Trump’s tweet about China took some advisers by surprise. A senior administration official, speaking on condition of anonymity, said the United States had limited options to rein in North Korea without Chinese assistance.

White House spokesman Sean Spicer said a meeting between Trump and North Korean leader Kim Jong Un is less likely following Warmbier’s death.

Spicer said Trump would be willing to meet Kim under the right conditions, but “clearly we’re moving further away, not closer to those conditions.”

For graphic on Americans detained by North Korea, click: tmsnrt.rs/2r5xYpB

(Additional reporting by David Brunnstrom, David Alexander and John Walcott in Washington, Jack Kim in Seoul and Michael Martina in Beijing; Editing by Howard Goller, Leslie Adler and Lincoln Feast)

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US and China officials meet under North Korea cloud — De-nuclearizing the peninsula is the goal — Has China done enough to stop Kim Jong-un?

June 21, 2017

AFP

Image may contain: 5 people, people smiling, people sitting, suit and table

US President Donald Trump and Chinese President Xi Jinping shaking hands during a dinner at Mr Trump’s Mar-a-Lago resort, on April, 6, 2017, PHOTO by NYTIMES

WASHINGTON (AFP) – Senior US officials will meet their Chinese counterparts Wednesday to seek a tougher line on North Korea’s nuclear ambitions — despite President Donald Trump implying this is already a lost cause.Secretary of State Rex Tillerson and Defense Secretary Jim Mattis are to meet top Beijing diplomat State Councilor Yang Jiechi and General Fang Fenghui, chief of Chinese army staff, at the State Department.

US officials said the first and main item on the agenda would be persuading China to lean on Kim Jong-Un’s North Korea regime, in order to halt its provocative missile and nuclear plans.

But, just hours before the talks began, Trump sent a tweet implying that China’s President Xi Jinping had already tried and failed to rein in Pyongyang.

“While I greatly appreciate the efforts of President Xi & China to help with North Korea, it has not worked out. At least I know China tried!” Trump tweeted.

Trump did not elaborate on what might happen next, and US diplomats insisted the talks would go ahead as planned, and with the same agenda.

In April, Trump hosted Xi at his Mar-a-Lago resort in Florida, glossing over his harsh campaign comments against Beijing and — after apparently successful talks — hailing the dawn of “a very, very great relationship.”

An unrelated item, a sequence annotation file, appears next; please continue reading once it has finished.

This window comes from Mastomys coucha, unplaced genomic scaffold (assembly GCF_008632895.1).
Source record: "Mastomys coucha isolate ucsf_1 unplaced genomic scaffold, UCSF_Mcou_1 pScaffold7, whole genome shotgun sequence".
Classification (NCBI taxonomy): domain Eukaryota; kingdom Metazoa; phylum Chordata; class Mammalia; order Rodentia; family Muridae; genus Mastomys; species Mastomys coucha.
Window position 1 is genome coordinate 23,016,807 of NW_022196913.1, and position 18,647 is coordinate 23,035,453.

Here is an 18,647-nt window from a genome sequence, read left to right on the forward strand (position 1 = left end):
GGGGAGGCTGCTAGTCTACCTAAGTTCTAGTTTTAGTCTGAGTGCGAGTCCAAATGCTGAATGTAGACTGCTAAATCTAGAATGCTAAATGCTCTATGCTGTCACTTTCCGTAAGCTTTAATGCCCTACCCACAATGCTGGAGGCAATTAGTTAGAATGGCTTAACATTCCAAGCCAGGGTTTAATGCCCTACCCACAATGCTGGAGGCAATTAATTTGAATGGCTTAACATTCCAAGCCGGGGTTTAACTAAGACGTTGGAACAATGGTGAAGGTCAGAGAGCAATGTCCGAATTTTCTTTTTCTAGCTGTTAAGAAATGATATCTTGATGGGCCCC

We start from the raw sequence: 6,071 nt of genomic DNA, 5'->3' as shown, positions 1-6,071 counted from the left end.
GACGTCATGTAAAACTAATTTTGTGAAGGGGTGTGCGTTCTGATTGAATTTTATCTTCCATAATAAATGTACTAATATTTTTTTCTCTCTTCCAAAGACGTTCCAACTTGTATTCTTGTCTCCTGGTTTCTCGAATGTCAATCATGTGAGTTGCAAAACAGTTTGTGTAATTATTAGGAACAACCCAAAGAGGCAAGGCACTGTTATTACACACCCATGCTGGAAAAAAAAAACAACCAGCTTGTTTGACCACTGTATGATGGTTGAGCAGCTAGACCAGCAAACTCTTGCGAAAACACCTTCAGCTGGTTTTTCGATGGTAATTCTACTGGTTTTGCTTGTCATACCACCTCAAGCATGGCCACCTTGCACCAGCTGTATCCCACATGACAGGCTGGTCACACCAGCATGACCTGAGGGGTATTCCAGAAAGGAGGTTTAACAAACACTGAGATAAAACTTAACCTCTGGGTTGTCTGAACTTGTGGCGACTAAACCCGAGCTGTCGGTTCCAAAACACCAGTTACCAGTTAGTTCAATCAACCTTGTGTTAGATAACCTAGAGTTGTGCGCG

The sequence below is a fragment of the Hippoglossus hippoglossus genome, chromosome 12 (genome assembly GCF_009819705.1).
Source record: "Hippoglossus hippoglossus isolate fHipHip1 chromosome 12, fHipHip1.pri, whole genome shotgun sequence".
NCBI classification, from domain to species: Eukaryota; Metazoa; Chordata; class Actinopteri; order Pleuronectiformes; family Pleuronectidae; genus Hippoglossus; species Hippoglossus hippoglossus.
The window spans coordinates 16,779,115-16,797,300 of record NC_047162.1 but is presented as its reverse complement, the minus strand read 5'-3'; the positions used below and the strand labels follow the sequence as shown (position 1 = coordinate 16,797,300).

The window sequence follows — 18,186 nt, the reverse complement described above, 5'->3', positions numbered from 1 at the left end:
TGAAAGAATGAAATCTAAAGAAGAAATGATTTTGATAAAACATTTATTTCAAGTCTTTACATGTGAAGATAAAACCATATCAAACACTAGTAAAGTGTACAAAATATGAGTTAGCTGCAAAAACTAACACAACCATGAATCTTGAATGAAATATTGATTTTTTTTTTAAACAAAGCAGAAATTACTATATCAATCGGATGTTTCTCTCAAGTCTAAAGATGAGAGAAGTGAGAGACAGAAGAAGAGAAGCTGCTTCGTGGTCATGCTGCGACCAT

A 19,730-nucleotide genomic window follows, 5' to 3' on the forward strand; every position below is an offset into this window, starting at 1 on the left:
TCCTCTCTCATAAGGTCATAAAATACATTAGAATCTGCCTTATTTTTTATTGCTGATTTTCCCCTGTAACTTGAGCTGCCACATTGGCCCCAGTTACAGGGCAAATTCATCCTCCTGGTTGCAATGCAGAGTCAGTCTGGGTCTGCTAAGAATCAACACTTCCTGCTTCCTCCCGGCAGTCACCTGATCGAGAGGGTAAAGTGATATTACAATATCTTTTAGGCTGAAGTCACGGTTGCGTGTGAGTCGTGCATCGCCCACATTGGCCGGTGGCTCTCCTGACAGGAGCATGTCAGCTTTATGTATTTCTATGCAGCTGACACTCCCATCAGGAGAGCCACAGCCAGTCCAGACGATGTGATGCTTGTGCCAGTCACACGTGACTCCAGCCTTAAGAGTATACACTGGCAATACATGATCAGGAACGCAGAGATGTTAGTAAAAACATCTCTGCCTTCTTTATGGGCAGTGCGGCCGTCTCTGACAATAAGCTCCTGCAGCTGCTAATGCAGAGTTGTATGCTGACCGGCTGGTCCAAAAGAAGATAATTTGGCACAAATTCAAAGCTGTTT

Last month Beijing and Washington signed a limited deal to open new markets for each other’s exports, and a long-standing friend of the Chinese leadership, Iowa Governor Terry Branstad, was confirmed as ambassador.

But tensions remain — particularly over China’s building of artificial islands in disputed South China Sea waters, and Washington’s strong desire to get Beijing to rein in Kim Jong-Un’s isolated North Korean regime.

Susan Thornton, acting assistant secretary of state for East Asian and Pacific affairs, said that the first meeting of the new “US-China Diplomatic and Security Dialogue” on Wednesday would focus on North Korea.

“We continue to urge China to exert its unique leverage as North Korea’s largest trading partner, including by fully implementing all UN Security Council sanctions,” she said.

Despite international condemnation and sanctions, North Korea has a small nuclear arsenal and is developing nuclear-capable ballistic missiles that threaten Japan and South Korea — and one-day could even hit some US cities.

Washington has some 28,000 troops deployed in South Korea and a naval armada in the region.

– Prisoner in a coma –

Last week, the release of a detained US tourist in what initially seemed a gesture of goodwill by Pyongyang turned sour when it was revealed that 22-year-old Otto Warmbier had been in a coma for some time.

Warmbier died on Monday after returning to his hometown in Ohio, triggering outrage in the United States.

Trump’s White House has made halting the nuclear threat its number one foreign policy priority, putting aside concerns over trade and currency manipulation to seek Beijing’s help in facing down Kim.

China has tightened controls on trade in North Korean coal, but many doubt that Beijing will truly enforce any sanctions that might threaten the stability of its unpredictable neighbor.

– Isolate Kim –

“We’re going to be focusing, as I said, on particularly on the urgent threat posed by North Korea, and we expect that that will take some time,” Thornton said.

“We don’t expect that we’ll resolve that problem on Wednesday.”

The chairman of the US Joint Chiefs of Staff, General Joseph Dunford, agrees that the few short weeks since the Mar-a-Lago summit was probably too short to be able to tell whether China is ready to isolate Kim.

He said Monday the Pentagon would maintain lines of communication with the Chinese military to head off any escalation in the South China Sea, but keep this separate from the diplomatic effort on North Korea.

“Secretary Tillerson has said that a key element of any success we would have in de-nuclearizing the peninsula would be the cooperation of China,” he said.

by Dave Clark
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US Sends Supersonic Bombers in Show of Force Against North Korea

June 20, 2017

SEOUL, South Korea — South Korea says the United States has flown two supersonic bombers over the Korean Peninsula in a show of force during joint military drills.

U.S. and South Korean warplanes regularly conduct drills, but Tuesday’s flights came shortly after the death of a U.S. college student who was recently released by North Korea in a coma following more than 17 months of captivity.

South Korea conducts joint drill with US supersonic B-1B Lancer bomber (file picture) after North Korea's latest ballistic missile test

B-1 bomber flyover. File photo

Seoul’s Defense Ministry said the B-1B bombers were part of routine exercises with South Korea aimed at showing deterrence against North Korea. The U.S. military said the bombers conducted drills with the Japanese and South Korean air forces, demonstrating solidarity with the U.S. allies.

The United States stations tens of thousands of troops in South Korea and Japan.